September 18, 2020

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The White Belt Guide To The Single Leg Takedown


One of the most effective and commonly used takedowns in any grappling sport (where the rules allow it) is the single leg takedown. This is partly due to the fact that there are many different variations and technical nuances that go into the single leg takedown. If you’re trying to learn the single leg takedown but you’re not sure where to start, let me break it down for you and show you how each piece fits into the big picture.

Types of Single Legs


Single legs can be divided into three main categories: high, mid-level, and low.

For future reference, virtually nobody says “mid-level singles”. They’ll typically just refer to three variations as high singles, single legs, and low singles.

High Single

High singles are easiest to learn since you don’t need to get into the complexities of the penetration step (which is where most beginners make their mistakes). For the high single, you step towards your opponent’s leg, put your forehead to their chest, and grab the back of their knee with your arms. This variation is great if your opponent stands up in a very high stance or if you don’t want to drop to your knees with a single leg (due to a knee injury, for example).

Mid Level Single

Mid level singles are the most common variation you’ll see in grappling because you have the most options with set ups and finishes. With the mid level single, you can finish your takedown as a high single or as a low single, so you get more flexibility with your options. However, this also means that it’ll take longer to master.

The basics are simple enough to learn, but it does take longer to learn than the high single since the penetration step is introduced. If you follow the principles I mentioned earlier, though, your single leg will be much more effective early on.

Low Single

Low singles are generally the favorite for fast and technical wrestlers since the attack focuses on precision and leverage (though there are exceptions). Setups are somewhat limited because you’ll tend to shoot a low single from a slightly farther distance.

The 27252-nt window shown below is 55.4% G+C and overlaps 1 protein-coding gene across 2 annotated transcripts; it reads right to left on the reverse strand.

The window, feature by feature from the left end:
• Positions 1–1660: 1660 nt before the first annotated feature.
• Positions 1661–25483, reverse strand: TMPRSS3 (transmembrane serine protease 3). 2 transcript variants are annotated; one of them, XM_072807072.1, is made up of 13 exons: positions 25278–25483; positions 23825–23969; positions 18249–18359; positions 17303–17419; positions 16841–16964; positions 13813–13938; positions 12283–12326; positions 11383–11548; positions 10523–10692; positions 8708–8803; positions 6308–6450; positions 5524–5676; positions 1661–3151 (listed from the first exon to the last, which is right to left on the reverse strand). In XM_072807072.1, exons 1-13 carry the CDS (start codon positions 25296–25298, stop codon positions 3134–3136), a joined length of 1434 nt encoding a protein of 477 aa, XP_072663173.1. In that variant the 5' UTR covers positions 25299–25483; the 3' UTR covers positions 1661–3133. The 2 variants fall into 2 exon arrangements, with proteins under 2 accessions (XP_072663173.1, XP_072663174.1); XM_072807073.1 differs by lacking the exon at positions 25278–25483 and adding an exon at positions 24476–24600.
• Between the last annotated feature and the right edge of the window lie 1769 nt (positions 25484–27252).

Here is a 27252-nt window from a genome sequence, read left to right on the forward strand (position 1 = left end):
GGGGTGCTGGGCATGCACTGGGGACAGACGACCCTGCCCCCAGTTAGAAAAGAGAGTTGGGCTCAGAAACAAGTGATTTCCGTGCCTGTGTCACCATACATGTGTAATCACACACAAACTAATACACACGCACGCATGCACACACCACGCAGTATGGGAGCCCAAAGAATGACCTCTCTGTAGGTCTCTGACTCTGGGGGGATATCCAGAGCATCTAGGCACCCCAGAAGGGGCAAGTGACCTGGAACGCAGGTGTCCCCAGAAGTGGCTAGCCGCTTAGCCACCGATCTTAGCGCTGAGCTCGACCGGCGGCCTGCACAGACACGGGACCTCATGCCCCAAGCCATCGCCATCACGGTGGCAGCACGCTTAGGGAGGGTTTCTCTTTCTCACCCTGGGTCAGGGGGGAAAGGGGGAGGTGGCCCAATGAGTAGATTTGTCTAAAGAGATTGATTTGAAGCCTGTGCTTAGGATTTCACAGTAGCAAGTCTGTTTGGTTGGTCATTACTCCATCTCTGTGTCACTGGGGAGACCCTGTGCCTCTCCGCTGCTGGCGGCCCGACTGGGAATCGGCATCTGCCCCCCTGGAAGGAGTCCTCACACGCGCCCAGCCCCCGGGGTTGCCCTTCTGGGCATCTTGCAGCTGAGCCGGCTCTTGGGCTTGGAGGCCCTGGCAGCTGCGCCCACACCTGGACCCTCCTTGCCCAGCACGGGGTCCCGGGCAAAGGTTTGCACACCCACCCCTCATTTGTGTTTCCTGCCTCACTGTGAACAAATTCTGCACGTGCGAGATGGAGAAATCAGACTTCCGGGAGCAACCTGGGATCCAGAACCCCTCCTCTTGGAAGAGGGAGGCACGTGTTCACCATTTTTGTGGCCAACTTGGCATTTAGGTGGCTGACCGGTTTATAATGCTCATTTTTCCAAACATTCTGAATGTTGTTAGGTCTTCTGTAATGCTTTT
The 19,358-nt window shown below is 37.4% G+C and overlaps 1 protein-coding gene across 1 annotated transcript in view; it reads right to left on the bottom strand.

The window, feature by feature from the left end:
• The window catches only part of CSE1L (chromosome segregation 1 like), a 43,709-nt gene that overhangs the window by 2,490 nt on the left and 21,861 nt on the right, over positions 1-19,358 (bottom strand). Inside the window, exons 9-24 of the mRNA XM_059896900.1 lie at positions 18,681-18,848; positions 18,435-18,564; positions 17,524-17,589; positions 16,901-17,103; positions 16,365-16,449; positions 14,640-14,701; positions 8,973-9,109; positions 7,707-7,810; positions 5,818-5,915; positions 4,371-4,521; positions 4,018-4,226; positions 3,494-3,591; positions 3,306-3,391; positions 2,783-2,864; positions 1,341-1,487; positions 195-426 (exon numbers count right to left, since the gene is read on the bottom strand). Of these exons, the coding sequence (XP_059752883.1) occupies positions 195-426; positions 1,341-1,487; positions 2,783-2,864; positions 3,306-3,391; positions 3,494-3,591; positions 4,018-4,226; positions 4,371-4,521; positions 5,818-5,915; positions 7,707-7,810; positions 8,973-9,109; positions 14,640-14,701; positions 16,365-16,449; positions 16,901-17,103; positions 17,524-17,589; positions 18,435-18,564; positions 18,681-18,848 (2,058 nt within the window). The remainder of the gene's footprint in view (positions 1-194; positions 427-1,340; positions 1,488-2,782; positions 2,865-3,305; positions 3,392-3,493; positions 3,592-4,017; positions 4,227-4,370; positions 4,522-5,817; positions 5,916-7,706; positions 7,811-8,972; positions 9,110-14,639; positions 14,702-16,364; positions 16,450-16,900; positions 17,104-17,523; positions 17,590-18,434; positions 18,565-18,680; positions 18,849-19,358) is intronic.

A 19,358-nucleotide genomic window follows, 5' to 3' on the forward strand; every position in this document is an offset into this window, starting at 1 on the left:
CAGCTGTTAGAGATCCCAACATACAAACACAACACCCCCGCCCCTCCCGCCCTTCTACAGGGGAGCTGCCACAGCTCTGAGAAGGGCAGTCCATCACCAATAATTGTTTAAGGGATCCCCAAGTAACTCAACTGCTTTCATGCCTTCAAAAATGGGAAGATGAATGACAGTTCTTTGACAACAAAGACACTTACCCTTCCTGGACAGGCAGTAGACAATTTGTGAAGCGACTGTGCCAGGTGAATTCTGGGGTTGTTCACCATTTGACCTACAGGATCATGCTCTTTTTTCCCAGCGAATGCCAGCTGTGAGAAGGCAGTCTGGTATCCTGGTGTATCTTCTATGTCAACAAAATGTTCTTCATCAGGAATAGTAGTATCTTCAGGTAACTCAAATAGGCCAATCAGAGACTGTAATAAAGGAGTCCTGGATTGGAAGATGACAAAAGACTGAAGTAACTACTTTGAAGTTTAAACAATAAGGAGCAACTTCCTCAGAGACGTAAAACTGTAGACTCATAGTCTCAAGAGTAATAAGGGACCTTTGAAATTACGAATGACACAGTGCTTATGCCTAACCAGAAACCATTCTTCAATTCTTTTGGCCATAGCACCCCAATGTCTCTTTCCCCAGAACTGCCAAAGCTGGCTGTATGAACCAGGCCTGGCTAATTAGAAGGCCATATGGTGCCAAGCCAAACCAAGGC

Done wrong, a failed low single also puts you in a bad position where you’re extended and your opponent can put their weight on top of you like a sprawl, so there is more room for error than the other two variations. The plus side is that with the additional technical mastery, it’s also potentially the least energy consuming of the single legs, which is why it tends to be the energy-efficient attack of choice for quick and technical wrestlers that can pull it off.

How Do I Work on my Single Leg?

Choose your leg attack variation, learn the key finishing positions in that variation, and then master the set ups. This sequence is unorthodox but there is a reason to the madness.

At the beginner levels, you can get a lot of mileage out of a mediocre set up but your inability to finish will put you in all kinds of trouble. You may also develop bad positional habits down the road if you’re used to getting extended as well.

Of course, I don’t mean have zero knowledge of how to set up an attack. Learn the basics there, but sharpen them after you feel confident in your finishes. Wrestlers tend to hesitate on their attacks due to their inability to finish their takedowns, so we want to mitigate this as much as possible.

The single leg takedown is one of the most popular takedowns in wrestling. When you are controlling one of your opponent’s legs, your ability to score a takedown is far greater than your opponent’s ability to score a takedown. You can also personalize a single leg based on your body type, which makes it even more favorable. There seems to be endless variations and nuances of single leg takedowns.

To get deeper into the details of the single leg takedown, you can view my free ultimate guide to single leg takedowns.

Che Chengsupanimit is a former collegiate wrestler, member of Thailand’s national freestyle wrestling team, and current combat sport enthusiast. He writes about how to improve your takedowns and achieve higher performance both physically and mentally. You can learn more about Che and his work at his blog.




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